A recent study of the financial literacy of NFP boards should give boards and directors pause to think about building the right skills to manage their organisations now and into the future.
Findings on NFP financial literacy
Pro Bono Australia partnered with Grant Thornton to undertake the study, which drew on a survey of over 1,000 NFP board directors and senior managers. It provided some thought provoking results, including that:
- Only 59% of respondents thought their board had adequate financial literacy to meet the current needs of their organisation
- Even fewer, only 40%, thought the board’s financial literacy would be sufficient to meet future challenges
- Financial literacy was assessed as lowest in areas where directors were appointed solely from the member base. Having directors independent of the member base was correlated with assessment of greater financial literacy.
- A significant proportion of directors indicated that they rely on others when it comes to financial matters: 22% said their boards were completely reliant on management in financial matters, and 22% said they relied on a subset of the board.
The survey indicates a strong need to improve financial literacy skills among NFP boards, to better equip them to govern their organisations now and through future challenges.
Why does financial literacy matter?
The results are important given the vital role that financial management plays in organisational success. To be effectively driving performance, boards need adequate financial skills. Having the right skills on board will be key to a prosperous organisation and to the strength of the NFP sector.
For individual directors, their personal obligations mean that it is critical to reflect on and strengthen individual capacity in this area. Legally, the courts have set a clear expectation, in cases such as Centro, that a certain level of financial literacy is an essential qualification for directors, and directors cannot abdicate this responsibility through reliance on others.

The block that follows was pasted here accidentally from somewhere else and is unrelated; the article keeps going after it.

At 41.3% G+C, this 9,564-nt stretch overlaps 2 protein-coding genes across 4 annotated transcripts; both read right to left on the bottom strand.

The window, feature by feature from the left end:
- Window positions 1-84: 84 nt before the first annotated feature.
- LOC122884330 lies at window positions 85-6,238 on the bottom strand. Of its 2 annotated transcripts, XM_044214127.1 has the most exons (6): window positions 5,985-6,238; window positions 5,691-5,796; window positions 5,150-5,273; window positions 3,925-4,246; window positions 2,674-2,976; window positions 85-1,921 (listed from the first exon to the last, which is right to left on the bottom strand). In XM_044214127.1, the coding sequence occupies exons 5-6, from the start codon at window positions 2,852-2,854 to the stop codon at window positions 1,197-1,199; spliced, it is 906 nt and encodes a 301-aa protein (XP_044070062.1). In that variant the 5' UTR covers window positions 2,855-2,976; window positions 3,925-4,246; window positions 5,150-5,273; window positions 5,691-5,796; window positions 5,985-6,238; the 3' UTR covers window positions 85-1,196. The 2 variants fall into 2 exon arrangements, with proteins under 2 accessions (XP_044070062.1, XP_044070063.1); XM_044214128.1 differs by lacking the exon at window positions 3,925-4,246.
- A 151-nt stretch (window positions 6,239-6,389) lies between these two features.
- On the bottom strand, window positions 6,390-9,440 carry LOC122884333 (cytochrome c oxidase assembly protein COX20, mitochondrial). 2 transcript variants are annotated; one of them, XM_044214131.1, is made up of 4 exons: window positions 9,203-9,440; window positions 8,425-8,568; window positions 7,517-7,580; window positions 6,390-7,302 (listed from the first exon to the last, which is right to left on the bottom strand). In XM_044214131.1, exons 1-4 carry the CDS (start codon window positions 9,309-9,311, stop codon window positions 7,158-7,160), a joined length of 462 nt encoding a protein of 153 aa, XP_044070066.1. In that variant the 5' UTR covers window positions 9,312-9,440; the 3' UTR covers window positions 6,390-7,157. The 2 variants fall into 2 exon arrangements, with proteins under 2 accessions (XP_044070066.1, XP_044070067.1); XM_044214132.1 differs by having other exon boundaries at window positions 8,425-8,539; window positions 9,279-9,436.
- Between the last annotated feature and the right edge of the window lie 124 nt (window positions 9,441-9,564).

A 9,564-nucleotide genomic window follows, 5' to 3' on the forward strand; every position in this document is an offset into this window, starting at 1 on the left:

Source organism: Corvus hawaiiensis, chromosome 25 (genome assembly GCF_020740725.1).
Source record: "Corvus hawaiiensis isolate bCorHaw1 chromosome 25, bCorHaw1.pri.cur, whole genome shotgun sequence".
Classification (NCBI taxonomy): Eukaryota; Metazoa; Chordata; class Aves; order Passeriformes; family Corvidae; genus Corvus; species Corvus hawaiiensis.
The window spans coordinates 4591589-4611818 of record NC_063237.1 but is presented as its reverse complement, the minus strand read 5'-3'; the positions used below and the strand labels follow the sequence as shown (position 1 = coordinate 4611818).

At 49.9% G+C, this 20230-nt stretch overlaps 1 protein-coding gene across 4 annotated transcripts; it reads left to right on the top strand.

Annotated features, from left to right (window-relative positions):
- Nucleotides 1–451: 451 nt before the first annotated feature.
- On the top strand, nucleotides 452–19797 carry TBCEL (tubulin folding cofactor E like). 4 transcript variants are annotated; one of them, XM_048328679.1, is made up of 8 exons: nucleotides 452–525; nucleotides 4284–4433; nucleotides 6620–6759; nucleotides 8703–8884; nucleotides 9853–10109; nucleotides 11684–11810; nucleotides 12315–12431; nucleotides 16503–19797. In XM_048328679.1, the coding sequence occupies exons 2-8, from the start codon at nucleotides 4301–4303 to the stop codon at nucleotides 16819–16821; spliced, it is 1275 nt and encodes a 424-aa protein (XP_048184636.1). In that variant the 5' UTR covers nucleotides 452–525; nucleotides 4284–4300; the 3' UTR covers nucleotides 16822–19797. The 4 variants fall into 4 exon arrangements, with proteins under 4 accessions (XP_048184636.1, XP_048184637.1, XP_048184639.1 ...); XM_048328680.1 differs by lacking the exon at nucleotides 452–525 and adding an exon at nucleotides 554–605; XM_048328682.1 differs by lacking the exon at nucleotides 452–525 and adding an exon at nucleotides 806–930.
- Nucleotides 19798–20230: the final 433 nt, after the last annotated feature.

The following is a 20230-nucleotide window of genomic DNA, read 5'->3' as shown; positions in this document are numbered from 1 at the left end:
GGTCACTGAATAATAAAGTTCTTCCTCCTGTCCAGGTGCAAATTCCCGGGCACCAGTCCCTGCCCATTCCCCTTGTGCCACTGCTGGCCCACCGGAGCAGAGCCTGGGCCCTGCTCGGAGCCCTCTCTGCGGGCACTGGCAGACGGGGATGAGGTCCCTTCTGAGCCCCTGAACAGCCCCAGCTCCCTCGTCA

What do directors need to know?
Recent research by Jackie Bettington with QUT, sponsored by Westpac (Davidson Institute), drew on expert views to define what it means for a director to be financially literate. Working with accountants, directors and educators, the project produced a Director’s checklist for basic financial literacy:
Overall, you need to know how to work out
- If you are solvent
- If you can service your current debt commitments
- If you have enough cash on hand for operations
- Your financial position
- Whether your actual financial performance is meeting your budgets and/or forecasts
- Whether or not you have received a favourable audit opinion
- Whether you meet the ‘going concern assumption’
Generally speaking, you will be able to do this if you understand the definition and purpose of the following financial concepts:
The balance sheet, including:
- Assets (including current and non-current)
- Liabilities (including current and non-current)
The statement of cash flows, including:
- Operating activities
- Financing activities
- Investing activities
The income statement, including:
- Profits vs cash at bank
- Measures of profit (eg EBIT, EBITDA, NPAT)
What should boards and directors be doing?
Boards and individual directors can take a range of steps to enhance financial literacy and competence, including:
- Assessing financial literacy as part of the recruitment of all directors
- Where board directors are identified as potentially weak on financial skills (but selected for other contributions they will make to the board), taking action to upskill them before or shortly after they join the board
- Including financial skills and understanding of the organisation’s finances as part of director induction
- Mentoring and coaching for directors to enhance financial literacy and confidence
- Independent assessment of board performance and individual director contributions